Seven silent films were made between 1928 and 1938 featuring the extraordinary Englishman, Archie Belaney, also known as Grey Owl. Belaney, who claimed to be of Aboriginal descent, became famous as a pioneer environmentalist, especially in Britain. These films on Grey Owl dealt with wildlife and conservation and emphasized living harmoniously with nature. They were all (except the last two listed below) photographed and directed by Bill Oliver for National Parks of Canada. Because of wide public interest in Grey Owl, three of Oliver's films were later adapted into sound versions under Gordon Sparling's direction, and released in 1932 and 1934 in the Canadian Cameo series. They are more anthropomorphic in the manner of Walt Disney nature films than Oliver's originals, generally ignoring the conservation themes and tending to portray the animals as cute and cuddly.
Dates and directors are given in parentheses in the following list: The Beaver People (1928, Bill Oliver); The Beaver Family (1929, Bill Oliver); Grey Owl's Little Brother (1932, Gordon Sparling, adapted from The Beaver People and The Beaver Family); Strange Doings in Beaverland (1932, Bill Oliver); Grey Owl's Neighbours (1934, Bill Oliver); Grey Owl's Strange Guests (1934, Gordon Sparling, adapted from Strange Doings in Beaverland); Pilgrims of the Wild (1935, Bill Oliver); The Trail — Men Against the Snow (1937, Grey Owl); The Trail — Men Against the River, (1937, Grey Owl).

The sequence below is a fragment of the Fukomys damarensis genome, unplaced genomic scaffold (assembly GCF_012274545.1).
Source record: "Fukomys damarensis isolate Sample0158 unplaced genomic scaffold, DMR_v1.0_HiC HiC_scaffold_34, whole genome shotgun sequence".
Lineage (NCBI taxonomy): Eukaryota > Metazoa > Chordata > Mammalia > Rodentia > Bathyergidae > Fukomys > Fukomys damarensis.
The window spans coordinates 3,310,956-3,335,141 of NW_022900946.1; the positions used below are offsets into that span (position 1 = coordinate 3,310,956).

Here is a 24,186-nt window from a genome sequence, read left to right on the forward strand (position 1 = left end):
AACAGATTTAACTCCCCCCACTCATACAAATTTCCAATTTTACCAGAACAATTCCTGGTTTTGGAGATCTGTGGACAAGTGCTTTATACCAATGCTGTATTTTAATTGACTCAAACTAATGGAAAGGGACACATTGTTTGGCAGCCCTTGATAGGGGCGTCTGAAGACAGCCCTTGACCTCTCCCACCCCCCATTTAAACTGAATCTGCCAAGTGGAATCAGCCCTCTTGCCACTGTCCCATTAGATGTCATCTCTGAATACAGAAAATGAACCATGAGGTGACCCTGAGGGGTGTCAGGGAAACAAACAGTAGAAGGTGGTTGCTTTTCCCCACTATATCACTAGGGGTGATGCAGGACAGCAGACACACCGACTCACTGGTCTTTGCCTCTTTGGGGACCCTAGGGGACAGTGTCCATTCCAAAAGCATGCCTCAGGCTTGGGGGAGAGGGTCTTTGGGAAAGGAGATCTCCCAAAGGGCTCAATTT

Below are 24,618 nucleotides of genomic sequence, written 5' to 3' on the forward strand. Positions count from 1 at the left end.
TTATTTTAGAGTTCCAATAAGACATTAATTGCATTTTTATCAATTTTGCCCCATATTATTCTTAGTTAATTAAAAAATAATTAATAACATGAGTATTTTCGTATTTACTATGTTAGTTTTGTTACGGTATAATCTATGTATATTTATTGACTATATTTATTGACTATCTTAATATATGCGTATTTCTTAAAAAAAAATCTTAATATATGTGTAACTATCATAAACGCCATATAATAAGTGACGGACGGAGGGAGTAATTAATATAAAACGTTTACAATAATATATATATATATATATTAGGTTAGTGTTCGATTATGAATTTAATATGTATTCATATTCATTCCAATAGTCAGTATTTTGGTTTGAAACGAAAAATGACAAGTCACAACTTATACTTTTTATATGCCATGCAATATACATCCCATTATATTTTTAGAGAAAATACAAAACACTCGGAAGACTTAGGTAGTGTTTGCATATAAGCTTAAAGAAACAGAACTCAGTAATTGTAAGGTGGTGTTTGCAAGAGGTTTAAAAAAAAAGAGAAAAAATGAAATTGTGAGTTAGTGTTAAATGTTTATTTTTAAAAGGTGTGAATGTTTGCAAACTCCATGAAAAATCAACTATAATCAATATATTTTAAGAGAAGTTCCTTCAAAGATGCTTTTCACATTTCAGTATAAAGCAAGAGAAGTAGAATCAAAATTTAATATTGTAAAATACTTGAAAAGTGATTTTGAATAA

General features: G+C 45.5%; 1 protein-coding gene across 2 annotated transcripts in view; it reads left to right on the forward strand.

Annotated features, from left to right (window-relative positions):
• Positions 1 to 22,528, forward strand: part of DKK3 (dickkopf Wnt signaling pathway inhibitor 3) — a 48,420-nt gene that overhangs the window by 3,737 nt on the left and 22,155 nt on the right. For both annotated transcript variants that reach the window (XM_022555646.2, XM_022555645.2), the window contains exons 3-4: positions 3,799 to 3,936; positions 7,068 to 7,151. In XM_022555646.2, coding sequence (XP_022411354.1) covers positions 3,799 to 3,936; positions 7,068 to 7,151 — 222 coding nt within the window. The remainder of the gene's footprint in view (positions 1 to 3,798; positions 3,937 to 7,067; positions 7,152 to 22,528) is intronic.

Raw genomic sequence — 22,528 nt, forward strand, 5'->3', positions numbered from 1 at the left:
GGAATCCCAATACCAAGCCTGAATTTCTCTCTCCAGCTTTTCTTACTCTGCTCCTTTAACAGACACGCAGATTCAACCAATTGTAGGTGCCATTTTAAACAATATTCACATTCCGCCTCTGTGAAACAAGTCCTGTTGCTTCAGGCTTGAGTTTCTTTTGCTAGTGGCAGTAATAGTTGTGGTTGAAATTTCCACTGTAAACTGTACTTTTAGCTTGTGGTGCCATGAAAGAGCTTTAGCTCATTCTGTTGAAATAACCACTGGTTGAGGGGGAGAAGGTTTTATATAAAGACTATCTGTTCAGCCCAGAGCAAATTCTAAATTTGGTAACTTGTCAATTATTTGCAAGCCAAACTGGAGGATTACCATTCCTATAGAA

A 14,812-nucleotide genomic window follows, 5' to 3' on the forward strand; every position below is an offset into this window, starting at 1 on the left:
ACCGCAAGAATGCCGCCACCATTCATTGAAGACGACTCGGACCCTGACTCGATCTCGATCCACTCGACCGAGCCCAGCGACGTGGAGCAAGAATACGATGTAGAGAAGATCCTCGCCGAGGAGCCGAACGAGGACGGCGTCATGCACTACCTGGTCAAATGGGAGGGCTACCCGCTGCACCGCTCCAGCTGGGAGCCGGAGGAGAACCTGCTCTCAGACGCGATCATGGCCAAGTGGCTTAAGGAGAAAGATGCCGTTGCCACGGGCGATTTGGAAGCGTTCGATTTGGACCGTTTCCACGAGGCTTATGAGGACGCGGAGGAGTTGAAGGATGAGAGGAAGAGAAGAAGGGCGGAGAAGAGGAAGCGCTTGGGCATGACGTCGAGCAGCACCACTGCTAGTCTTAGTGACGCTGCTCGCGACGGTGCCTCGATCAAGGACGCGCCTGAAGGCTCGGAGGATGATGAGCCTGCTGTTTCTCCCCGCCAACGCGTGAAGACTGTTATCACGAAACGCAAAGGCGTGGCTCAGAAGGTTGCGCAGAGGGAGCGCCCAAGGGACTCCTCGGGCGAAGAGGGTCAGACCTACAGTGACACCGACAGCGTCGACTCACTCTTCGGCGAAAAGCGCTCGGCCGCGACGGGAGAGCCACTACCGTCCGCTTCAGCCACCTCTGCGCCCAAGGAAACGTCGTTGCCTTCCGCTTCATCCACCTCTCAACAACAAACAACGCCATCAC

The British feature film Grey Owl (1999), directed by Richard Attenborough, is a fictionalized biography of Archie Belaney (played by Pierce Brosnan) that was, perhaps inevitably, criticized for its loose interpretation of the facts of his life, but proved popular in its video release.